- In the first episode of Fox's Opposite Sex there's an announcent at a school assembly that the school is now "Y2K Compliant." This would have been just a passing reference if the show had debuted in the fall of 1999 as planned; but since it was delayed until the summer of 2000 it becomes instantly Hilarious in Hindsight.
- The Capitol Steps song "Why Must I Be The Millennium Bug?"
- In late 1999, Hank Williams, Jr. rewrote his Signature Song "A Country Boy Can Survive" and got Chad Brock and George Jones to help him sing it. It was actually titled "A Country Boy Can Survive (Y2K Version)", and it naturally plummeted from the singles charts come January 2000.
- "Meanwhile Back at the Ranch" by The Clark Family Experience, which came out in 2000, contains the line "Big computers on the blink / Y2K, what a stink / It'll bring the city to the brink, but not out hereÖ"
- Some newspapers milked this for all they could by having a weekly "Countdown to Y2K" column in the tech section.
- One Dilbert strip from 1996 featured Dogbert offering to make the company's computers Y2K compliant. It was a scam: he outright told the Pointy-Haired Boss that the fix was only guaranteed for one year. The PHB still turned him down: "Why should I care? The year 00 is before I was born." (The cartoon version also dealt with the problem, see below)
- Bob the Dinosaur was introduced as a COBOL programmer brought out of retirement to fix the Y2K bug.
- FoxTrot, written by a tech-savvy author, had a lot of fun with this. One strip in particular has Jason and Peter discussing it, and Peter remarks "What's the worst that could happen in a comic strip?"; in the last panel, everything's shifted to 1900 (Peter drinking from a milk bottle rather than a can of soda, Jason reading an article about the Wright Brothers).
- Rose Is Rose had a similar sequence where Rose's mind briefly shifted everything to 1900.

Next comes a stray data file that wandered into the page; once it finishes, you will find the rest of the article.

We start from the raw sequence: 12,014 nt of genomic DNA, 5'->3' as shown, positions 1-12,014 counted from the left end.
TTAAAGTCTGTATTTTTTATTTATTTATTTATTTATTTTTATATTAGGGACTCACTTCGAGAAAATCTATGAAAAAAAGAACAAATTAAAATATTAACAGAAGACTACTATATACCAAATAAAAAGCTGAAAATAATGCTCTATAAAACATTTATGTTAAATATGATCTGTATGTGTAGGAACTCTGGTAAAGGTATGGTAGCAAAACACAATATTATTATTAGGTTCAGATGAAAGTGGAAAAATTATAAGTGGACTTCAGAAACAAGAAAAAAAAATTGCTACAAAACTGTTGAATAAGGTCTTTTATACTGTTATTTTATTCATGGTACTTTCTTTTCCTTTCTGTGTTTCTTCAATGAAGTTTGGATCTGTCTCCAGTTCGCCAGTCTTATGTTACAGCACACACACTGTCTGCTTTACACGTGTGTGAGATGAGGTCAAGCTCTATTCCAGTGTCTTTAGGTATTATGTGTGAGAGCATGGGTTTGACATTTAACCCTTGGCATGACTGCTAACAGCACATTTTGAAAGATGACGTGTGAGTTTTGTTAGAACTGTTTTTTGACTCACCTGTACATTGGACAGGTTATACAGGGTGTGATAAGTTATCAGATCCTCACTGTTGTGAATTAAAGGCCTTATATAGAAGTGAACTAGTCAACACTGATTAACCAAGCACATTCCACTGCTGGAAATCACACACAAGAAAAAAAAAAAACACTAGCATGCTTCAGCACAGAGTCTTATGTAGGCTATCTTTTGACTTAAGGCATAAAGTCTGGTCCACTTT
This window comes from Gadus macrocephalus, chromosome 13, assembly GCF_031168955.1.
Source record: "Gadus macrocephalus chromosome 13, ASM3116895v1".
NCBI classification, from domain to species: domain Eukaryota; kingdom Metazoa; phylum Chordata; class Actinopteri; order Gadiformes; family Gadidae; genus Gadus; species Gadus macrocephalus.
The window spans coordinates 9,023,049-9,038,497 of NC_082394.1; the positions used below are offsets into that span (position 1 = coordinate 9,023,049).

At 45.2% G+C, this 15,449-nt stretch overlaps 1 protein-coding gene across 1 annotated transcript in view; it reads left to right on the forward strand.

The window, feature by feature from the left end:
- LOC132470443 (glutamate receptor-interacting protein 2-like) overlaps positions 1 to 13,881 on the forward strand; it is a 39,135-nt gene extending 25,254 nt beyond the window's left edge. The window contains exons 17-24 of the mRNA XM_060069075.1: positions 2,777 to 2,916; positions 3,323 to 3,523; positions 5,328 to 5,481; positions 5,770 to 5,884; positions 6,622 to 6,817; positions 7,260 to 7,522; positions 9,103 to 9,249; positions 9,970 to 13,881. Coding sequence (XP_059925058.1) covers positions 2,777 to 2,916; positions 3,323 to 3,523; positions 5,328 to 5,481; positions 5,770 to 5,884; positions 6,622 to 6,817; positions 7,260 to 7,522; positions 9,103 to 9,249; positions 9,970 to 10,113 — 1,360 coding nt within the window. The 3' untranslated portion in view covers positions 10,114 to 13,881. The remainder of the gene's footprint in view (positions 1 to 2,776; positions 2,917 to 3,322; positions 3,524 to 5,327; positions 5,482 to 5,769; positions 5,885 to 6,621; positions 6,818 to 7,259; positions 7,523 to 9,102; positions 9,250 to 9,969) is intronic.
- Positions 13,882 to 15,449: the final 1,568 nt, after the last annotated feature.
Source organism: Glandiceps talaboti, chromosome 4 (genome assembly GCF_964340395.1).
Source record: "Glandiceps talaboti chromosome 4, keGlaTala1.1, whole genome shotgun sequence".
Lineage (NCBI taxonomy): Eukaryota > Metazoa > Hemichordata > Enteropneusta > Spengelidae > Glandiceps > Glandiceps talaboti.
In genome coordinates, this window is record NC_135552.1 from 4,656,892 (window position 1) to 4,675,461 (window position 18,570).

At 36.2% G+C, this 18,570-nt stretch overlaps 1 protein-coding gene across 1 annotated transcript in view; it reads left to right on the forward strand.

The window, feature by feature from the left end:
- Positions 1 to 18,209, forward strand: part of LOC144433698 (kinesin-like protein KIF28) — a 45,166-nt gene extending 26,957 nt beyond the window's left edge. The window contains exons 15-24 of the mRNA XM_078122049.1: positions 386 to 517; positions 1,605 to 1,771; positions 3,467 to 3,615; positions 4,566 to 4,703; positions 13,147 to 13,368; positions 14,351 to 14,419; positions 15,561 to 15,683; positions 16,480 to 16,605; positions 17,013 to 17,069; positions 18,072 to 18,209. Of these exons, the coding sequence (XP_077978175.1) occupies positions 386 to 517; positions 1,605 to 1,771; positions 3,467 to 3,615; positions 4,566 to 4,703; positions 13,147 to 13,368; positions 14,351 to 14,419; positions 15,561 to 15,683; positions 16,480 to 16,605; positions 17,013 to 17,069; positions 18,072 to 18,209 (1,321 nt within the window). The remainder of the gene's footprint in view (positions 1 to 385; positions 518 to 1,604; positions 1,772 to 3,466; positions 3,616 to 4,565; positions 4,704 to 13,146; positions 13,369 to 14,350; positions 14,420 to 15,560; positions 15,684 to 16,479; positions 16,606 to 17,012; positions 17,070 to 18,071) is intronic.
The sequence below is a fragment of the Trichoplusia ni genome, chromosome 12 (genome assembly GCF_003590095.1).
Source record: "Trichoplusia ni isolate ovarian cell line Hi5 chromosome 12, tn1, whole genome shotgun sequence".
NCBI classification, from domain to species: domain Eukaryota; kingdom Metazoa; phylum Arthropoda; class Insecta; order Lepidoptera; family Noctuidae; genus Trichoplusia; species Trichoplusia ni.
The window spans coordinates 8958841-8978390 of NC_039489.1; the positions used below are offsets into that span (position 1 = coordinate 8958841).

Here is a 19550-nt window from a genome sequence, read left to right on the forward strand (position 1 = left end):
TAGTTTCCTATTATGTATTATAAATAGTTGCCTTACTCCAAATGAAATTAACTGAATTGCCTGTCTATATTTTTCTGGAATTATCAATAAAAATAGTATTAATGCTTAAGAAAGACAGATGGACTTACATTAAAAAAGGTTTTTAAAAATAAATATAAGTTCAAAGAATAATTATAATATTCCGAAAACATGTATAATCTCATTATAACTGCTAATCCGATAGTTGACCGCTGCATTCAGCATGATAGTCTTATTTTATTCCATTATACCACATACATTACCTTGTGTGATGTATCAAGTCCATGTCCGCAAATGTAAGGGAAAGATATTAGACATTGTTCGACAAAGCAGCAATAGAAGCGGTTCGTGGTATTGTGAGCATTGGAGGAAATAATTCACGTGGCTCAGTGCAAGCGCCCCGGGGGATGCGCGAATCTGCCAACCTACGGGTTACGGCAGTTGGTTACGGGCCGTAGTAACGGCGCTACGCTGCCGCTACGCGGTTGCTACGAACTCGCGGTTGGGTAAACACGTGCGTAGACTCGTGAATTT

- In Summer 1999, WWE started airing vignettes featuring a "Countdown to the Millennium." On the August 9th episode of WWF Raw is War, during the Rock's promo on The Big Show, the Countdown appeared on the screen. When it ended, pyro went off and Chris Jericho debuted. In Jericho's promo, he called himself "The new millennium for the WWF," and ended by saying, "The new millennium has arrived in the WWF and now that the Y2J problem is here, this company, from the front office idiots to all the amateurs in the dressing room, including this one [pointing at The Rock], to everybody watching tonight will never E-E-EVER be the same again!" "Y2J problem" was simplified to "Y2J."
- GURPS supplement Y2K, which covers millennium disasters in general, not just the Y2K bug.
- Palladium Books produced yet ANOTHER post-apocalypse game in the late 90s, Systems Failure, which dealt with both the software and literal versions of bugs appearing and wreaking havoc.
- In Kid Radd, the Big Bad is a virus that was set to go off at the start of 2000 (but decided not to do so, in favor of a grander scheme). While not the same as this bug, the inspiration is clear.
- After Y2K. Obviously. The world becomes a Mad Max wasteland after the Y2K bug destroys civilization, ultimately leading to the reinvention of all technology based on vacuum tubes instead of integrated circuits. The final plot arcs of the series involved the Techno-Talking Babes using Time Travel to transmit an "inoculation" against the bug to the internet of 1999, and author Arthur C Clarke taking the world hostage with his "Real Millennium Bug" — an attack which shut down all mechanical devices — in order to force the world to acknowledge that the Millennium didn't really start until 2001 (Which millennium is the "real" one has nothing to do with the Y2K bug: Clarke was just being pedantic.)
- Sluggy Freelance
- Torg and ZoŽ once tried taking a time machine into the future to see if Y2K would affect beer distribution. Unfortunately, the time machine itself was not Y2K compliant, so they ended up somewhere in the Middle Ages instead.
- When the year 2000 began, most of the main characters fell into comas. This turned out to be because their nervous systems had been infected with otherwise harmless nanites that suffered from the Y2K bug.
- xkcd alluded to this.
- In General Protection Fault, the entire team was forced to spend New Year's Eve at the office in case their servers had a problem due to Y2K The arc was more about the party the programmers were forced to skip to show up and the fact that they got snowed in for a couple days afterwards than the Y2K bug itself - everything started up perfectly.
- One of the early central plots of Kevin & Kell was that Y2K was a cover set up by the birds to disguise their intentions to reprogram the computers to run the world in their place.
- Real Life Comics had a little fun with this. The gang was geared up for a gaming marathon on New Year's Eve to laugh at those overly worried, only for the last panel to go dark. In the next strip, it turned out the fuse just blew and they geared up to play, only for it to end with going dark again when midnight actually rolled around. Negative Continuity brought it all back to normal the next day.